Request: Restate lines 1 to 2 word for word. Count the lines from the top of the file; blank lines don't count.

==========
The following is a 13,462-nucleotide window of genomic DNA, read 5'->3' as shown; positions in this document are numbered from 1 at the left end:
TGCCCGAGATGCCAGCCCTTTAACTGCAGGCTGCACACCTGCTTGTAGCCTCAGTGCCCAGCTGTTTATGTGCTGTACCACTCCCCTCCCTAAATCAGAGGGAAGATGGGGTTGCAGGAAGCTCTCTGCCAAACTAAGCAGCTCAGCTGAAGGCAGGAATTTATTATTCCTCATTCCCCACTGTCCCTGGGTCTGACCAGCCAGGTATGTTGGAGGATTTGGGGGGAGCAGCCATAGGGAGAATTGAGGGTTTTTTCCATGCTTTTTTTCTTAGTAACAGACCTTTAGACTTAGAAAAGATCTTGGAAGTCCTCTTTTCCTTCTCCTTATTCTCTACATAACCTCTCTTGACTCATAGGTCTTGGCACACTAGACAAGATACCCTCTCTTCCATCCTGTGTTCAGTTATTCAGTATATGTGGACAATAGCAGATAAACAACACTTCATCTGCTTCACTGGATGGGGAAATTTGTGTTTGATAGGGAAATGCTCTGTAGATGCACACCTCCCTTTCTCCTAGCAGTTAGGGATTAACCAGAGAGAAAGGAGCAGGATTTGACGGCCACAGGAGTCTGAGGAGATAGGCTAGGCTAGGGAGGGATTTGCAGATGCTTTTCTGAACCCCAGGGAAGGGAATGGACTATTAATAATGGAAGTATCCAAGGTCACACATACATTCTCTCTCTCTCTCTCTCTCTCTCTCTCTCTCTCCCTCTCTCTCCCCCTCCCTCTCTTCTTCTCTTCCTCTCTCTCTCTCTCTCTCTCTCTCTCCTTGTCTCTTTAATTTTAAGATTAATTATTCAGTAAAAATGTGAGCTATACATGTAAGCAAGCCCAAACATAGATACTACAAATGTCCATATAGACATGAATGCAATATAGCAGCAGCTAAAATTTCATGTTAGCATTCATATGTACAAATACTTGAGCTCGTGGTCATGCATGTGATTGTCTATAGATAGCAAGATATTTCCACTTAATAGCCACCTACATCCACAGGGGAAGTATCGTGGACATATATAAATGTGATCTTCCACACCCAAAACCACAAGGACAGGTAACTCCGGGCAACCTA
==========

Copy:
The following is a 13,462-nucleotide window of genomic DNA, read 5'->3' as shown; positions in this document are numbered from 1 at the left end:
TGCCCGAGATGCCAGCCCTTTAACTGCAGGCTGCACACCTGCTTGTAGCCTCAGTGCCCAGCTGTTTATGTGCTGTACCACTCCCCTCCCTAAATCAGAGGGAAGATGGGGTTGCAGGAAGCTCTCTGCCAAACTAAGCAGCTCAGCTGAAGGCAGGAATTTATTATTCCTCATTCCCCACTGTCCCTGGGTCTGACCAGCCAGGTATGTTGGAGGATTTGGGGGGAGCAGCCATAGGGAGAATTGAGGGTTTTTTCCATGCTTTTTTTCTTAGTAACAGACCTTTAGACTTAGAAAAGATCTTGGAAGTCCTCTTTTCCTTCTCCTTATTCTCTACATAACCTCTCTTGACTCATAGGTCTTGGCACACTAGACAAGATACCCTCTCTTCCATCCTGTGTTCAGTTATTCAGTATATGTGGACAATAGCAGATAAACAACACTTCATCTGCTTCACTGGATGGGGAAATTTGTGTTTGATAGGGAAATGCTCTGTAGATGCACACCTCCCTTTCTCCTAGCAGTTAGGGATTAACCAGAGAGAAAGGAGCAGGATTTGACGGCCACAGGAGTCTGAGGAGATAGGCTAGGCTAGGGAGGGATTTGCAGATGCTTTTCTGAACCCCAGGGAAGGGAATGGACTATTAATAATGGAAGTATCCAAGGTCACACATACATTCTCTCTCTCTCTCTCTCTCTCTCTCTCTCTCTCCCTCTCTCTCCCCCTCCCTCTCTTCTTCTCTTCCTCTCTCTCTCTCTCTCTCTCTCTCTCCTTGTCTCTTTAATTTTAAGATTAATTATTCAGTAAAAATGTGAGCTATACATGTAAGCAAGCCCAAACATAGATACTACAAATGTCCATATAGACATGAATGCAATATAGCAGCAGCTAAAATTTCATGTTAGCATTCATATGTACAAATACTTGAGCTCGTGGTCATGCATGTGATTGTCTATAGATAGCAAGATATTTCCACTTAATAGCCACCTACATCCACAGGGGAAGTATCGTGGACATATATAAATGTGATCTTCCACACCCAAAACCACAAGGACAGGTAACTCCGGGCAACCTA